Faith Lennox lost her left hand due to complications during birth, but this never stopped the now seven-year-old from teaching herself to do things such as swim and surf with her father.
She likely could have gone through life doing just fine with one arm.
But now Build It Workspace, a learning centre that offers affordable access to advanced computing equipment such as 3-D printers, has given Faith something she had learned to live without: a complete left arm.
Faith was able to design and 3-D print a prosthetic hand with the company, customised with all her favourite colours.
The “robohand” represents a breakthrough for children’s prosthesis. The hand was created in less than a day, is easy to use, and cost a total of $50 to create. Weighing only a pound (around 450 grams), the tool is made of the same materials used in drones and automobile parts.
Faith’s new arm demonstrates a viable solution for children looking for prosthetics. She will need to be refitted with a new hand every six to 12 months as she grows, but instead of her parents spending thousands of dollars for each new model, the total cost will continue to be around $50.
The modernisation of commercial 3-D printers has opened doors for prosthesis. Most prosthetic limbs are made of two components. One part is the replacement limb and the other is the “socket,” which connects the prosthetic to the body. Each part is made with a combination of materials including metals, plastics, and sometimes electronics.
Thanks to modern technology – and a number of charitable organisations and individuals – Faith’s story is becoming more commonplace. From Iron Man presenting a prosthetic limb to a young fan to Boy Scouts building and shipping robotic hands to individuals around the world, amputees everywhere are gaining access to prosthetics in ways they could only have dreamed of years ago. (Even handicapped dogs have benefited from the technology.)
There are still challenges for the technology, including government approvals, funding, and difficulty printing multiple materials at one time, but it has not stopped driven individuals from using 3-D printers to help their fellow man.
While Build It Workspace ended up creating Faith’s hand, her parents originally turned to another notable organisation whose focus is helping amputees: E-Nable.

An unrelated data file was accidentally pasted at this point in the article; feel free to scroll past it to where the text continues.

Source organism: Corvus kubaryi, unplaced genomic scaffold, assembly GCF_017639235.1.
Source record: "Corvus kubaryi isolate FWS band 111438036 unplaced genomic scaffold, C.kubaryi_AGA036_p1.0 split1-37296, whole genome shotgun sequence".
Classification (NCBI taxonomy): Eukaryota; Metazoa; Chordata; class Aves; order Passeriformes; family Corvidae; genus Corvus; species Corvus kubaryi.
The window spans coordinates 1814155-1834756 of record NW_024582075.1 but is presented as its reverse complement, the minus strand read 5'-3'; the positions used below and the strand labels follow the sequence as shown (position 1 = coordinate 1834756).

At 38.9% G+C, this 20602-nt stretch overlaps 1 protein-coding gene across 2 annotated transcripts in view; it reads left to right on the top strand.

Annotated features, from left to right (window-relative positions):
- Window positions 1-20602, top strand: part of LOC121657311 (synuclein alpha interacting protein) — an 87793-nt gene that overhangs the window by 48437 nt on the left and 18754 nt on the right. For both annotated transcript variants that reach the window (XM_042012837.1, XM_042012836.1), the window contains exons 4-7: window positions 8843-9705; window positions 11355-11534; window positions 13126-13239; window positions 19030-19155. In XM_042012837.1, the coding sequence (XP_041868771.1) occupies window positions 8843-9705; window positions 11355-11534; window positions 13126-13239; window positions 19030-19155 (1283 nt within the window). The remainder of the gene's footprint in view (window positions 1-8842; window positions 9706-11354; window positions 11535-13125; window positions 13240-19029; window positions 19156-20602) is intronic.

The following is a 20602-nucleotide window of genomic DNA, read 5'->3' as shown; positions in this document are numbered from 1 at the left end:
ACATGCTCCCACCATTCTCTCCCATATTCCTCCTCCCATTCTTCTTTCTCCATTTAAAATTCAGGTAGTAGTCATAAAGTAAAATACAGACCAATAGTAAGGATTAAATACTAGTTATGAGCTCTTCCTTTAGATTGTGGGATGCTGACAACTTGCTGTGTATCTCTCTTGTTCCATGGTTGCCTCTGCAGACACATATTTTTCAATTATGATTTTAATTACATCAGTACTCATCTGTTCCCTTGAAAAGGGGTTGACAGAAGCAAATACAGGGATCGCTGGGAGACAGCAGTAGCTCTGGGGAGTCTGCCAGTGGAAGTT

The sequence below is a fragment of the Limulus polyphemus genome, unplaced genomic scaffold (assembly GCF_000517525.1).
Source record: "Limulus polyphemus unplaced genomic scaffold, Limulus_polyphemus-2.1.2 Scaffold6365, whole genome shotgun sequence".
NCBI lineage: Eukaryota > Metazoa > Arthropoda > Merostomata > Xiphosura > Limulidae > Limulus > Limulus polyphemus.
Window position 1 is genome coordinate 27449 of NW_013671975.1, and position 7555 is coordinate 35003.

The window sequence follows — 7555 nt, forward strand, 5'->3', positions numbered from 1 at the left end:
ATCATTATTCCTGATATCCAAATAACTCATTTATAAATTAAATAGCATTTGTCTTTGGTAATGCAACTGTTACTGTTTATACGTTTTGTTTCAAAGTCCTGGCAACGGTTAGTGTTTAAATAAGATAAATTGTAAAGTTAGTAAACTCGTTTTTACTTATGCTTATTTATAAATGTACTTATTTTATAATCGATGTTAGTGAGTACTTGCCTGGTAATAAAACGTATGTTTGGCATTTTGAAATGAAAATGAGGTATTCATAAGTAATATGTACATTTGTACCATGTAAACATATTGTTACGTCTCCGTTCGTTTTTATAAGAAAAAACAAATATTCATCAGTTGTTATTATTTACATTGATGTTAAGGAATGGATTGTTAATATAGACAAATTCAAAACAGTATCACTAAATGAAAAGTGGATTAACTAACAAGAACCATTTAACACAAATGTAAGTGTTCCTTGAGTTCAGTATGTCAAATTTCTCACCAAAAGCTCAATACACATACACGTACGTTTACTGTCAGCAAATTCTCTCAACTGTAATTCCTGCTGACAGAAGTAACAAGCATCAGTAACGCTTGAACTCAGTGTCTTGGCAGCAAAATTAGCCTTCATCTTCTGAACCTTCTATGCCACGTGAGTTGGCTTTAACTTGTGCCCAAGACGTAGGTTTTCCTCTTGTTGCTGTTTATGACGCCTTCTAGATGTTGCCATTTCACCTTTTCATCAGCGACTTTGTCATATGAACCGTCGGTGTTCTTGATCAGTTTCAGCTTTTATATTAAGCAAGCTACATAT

The nonprofit is a “global community collaborating to make free 3-D-printed prosthetic hands available to all who need them.”
E-Nable’s current staff of about 4,000 volunteers is made up of engineers, occupational therapists, prosthetists, garage tinkerers, designers, philanthropists, and many others who have all come together for the common cause of making prosthesis affordable and accessible.
Offering everything from design resources to connecting people with owners of 3-D printers, the organisation has so far been able to build 1,000 hands that have gone to help 700 people.
Companies with a focus on poverty-stricken countries have more interesting challenges to deal with. One of these organisations is Not Impossible, which grew out of the award-winning “Project Daniel.” Daniel survived a bomb blast during the civil war in Sudan, but the attack left the teenage boy without hands.
Not Impossible’s founder, Mick Ebeling, returned home from a trip to Sudan, determined to give back the boy’s ability to use his arms.
Not only did he complete his goal, allowing Daniel to feed himself for the first time in two years, Mr Ebeling went on to teach others in the community how to build and maintain the robotic arms to help the thousands of amputees left in the ruins of the war.
But innovators, such as WIliam Root, who invented a similar project called Exo, have continued to push the technology to meet the demands (and desires) of amputees.
Mr Root created a 3-D printing system for super-lightweight, stylish Exo prosthetic legs.
The jet black design is made from titanium powder or high-strength plastic, which, as Wired put it, “makes the wearer look as if they’re materialising from a video game.”
Root is someone who believes that creating prosthetic limbs is like “essentially designing a person” and the product should be as “unique as its owner”.
“Prosthetic limbs are stigmatised because they are so inhuman; most aftermarket companies that try to address this problem attempt to create a realistic-looking leg, which crosses into the uncanny valley,” Root told Wired.
He added that he believes flesh-coloured prosthetics are an attempt at a mass-market appeal, instead of being the “ultimate wearable” tech.
He hopes in the future his mesh design will be able to come in a variety of colours or patterns to fit an individual’s unique style.
As with many looking to advance 3-D printing, Root has run into fundraising and federal roadblocks, but, he says, that will not deter him. The technology is there; it just needs the proper funding.